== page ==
Gov.Martin O'Malleyhas requested federal disaster relief for 13 counties in the state that have experienced "widespread crop losses" this year due to drought and extreme heat.
In a letter dated Tuesday, O'Malley asked Tom Vilsack, secretary of theU.S. Department of Agriculture, to issue a Secretarial Disaster Designation for the counties based on Maryland Farm Service Agency data showing they are experiencing crop losses of more than 30 percent this year.
"I urge you to act quickly upon this request so that appropriate relief can be made available to eligible producers," O'Malley wrote in the letter.
The declaration would make the counties eligible for federal disaster relief funding.
"By requesting this disaster designation, we hope to provide some relief to our local farmers, who are a vital part of Maryland's economy, and we will continue to work with the Maryland Department of Agriculture and our federal delegation to help our farmers get through this drought," O'Malley said in a statement about the request released Wednesday.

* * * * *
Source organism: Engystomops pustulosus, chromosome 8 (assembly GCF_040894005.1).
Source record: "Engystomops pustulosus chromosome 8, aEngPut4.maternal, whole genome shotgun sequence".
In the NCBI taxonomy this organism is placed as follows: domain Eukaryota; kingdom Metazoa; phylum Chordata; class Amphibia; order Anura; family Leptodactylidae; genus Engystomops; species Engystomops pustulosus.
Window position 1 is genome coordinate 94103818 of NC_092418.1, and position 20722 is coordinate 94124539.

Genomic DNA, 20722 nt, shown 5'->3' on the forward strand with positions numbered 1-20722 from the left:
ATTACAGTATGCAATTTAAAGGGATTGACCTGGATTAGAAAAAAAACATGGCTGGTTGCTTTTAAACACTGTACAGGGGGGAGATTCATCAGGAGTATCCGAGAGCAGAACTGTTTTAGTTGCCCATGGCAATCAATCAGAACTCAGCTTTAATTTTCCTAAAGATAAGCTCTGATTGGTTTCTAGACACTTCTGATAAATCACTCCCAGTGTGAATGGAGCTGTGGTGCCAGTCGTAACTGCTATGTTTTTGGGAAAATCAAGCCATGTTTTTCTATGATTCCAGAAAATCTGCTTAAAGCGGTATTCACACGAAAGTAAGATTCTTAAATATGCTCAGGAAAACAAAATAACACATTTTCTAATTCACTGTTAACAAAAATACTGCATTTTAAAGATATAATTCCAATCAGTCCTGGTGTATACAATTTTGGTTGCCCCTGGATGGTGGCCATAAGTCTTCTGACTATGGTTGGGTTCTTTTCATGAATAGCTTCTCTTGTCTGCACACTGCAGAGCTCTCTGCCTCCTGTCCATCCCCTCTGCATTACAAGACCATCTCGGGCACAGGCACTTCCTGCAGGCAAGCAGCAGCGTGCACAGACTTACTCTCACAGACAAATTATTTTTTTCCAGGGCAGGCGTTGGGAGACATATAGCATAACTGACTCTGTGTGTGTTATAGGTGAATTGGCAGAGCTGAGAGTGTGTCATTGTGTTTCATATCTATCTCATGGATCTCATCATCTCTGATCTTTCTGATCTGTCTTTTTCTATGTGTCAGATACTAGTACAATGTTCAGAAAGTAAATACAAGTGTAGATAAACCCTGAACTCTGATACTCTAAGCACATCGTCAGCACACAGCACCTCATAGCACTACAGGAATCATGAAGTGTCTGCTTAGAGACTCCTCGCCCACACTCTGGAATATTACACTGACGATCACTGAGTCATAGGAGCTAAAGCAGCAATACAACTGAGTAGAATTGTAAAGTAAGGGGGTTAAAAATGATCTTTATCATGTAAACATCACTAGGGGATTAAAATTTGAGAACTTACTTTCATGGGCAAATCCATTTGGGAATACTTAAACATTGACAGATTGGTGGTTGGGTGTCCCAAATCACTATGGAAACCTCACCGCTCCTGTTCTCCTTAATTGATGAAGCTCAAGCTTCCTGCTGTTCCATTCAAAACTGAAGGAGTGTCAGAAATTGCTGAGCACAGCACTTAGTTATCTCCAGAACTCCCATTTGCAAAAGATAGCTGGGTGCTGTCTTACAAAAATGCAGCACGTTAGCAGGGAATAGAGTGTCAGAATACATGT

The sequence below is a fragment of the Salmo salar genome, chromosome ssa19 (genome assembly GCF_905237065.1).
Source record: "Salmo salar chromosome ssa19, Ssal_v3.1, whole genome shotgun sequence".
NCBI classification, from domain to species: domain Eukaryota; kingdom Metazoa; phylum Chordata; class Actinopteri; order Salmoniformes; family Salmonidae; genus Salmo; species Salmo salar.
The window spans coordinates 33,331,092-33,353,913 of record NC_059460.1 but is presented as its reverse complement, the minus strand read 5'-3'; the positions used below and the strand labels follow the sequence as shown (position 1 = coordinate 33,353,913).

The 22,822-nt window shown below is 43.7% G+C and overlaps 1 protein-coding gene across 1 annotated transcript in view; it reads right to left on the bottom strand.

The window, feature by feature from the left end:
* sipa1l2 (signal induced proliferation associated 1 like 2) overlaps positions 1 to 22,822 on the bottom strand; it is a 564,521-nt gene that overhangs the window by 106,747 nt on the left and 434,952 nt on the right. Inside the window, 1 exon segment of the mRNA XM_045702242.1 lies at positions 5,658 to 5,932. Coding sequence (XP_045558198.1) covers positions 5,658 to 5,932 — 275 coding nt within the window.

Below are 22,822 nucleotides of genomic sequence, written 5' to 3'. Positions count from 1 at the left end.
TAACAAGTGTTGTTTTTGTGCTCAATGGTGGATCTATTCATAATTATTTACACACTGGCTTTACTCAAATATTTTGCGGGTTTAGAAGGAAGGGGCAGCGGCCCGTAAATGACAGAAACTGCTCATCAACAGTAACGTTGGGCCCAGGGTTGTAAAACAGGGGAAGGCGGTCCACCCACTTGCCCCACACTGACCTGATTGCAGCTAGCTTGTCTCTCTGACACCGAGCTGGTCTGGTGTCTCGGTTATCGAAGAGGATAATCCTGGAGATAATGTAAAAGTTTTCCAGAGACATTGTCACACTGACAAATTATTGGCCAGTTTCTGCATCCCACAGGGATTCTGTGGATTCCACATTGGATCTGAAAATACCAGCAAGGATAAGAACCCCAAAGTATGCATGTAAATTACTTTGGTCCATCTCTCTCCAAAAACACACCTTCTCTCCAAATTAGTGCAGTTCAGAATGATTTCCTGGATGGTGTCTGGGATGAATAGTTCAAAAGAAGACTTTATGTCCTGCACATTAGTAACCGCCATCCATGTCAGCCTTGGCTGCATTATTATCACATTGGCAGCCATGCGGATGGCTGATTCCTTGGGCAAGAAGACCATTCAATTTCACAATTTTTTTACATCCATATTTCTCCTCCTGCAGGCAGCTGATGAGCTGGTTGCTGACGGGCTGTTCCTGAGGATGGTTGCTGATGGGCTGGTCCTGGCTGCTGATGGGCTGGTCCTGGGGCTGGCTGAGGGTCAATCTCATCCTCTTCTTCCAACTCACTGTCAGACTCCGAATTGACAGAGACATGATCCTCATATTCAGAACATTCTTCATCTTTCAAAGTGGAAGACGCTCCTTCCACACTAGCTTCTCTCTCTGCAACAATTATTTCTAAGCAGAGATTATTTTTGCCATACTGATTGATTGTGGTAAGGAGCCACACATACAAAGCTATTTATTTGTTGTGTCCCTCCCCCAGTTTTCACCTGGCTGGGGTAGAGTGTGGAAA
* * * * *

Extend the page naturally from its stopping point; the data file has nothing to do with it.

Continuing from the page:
Rainfall across Maryland for the first six months of 2012 was the fifth lowest on record, and rainfall has been far below normal atBaltimore-Washington International Thurgood Marshall Airportand at other locations in the state where precipitation is monitored.
O'Malley's statement Wednesday said National Drought Mitigation Center data shows 76 percent of Maryland is under abnormally dry conditions.
The counties O'Malley requested disaster declarations for were Anne Arundel, Dorchester, Somerset, Calvert, Kent, Talbot, Caroline, Prince George's, Wicomico, Cecil, Queen Anne's, Charles and St. Mary's.
He also requested Vilsack offer the designation to any other counties that "subsequently qualify" for it.
The state's Department of Agriculture is offering free testing of grains for toxins that drought conditions can produce and that can be poisonous to livestock, O'Malley's statement said.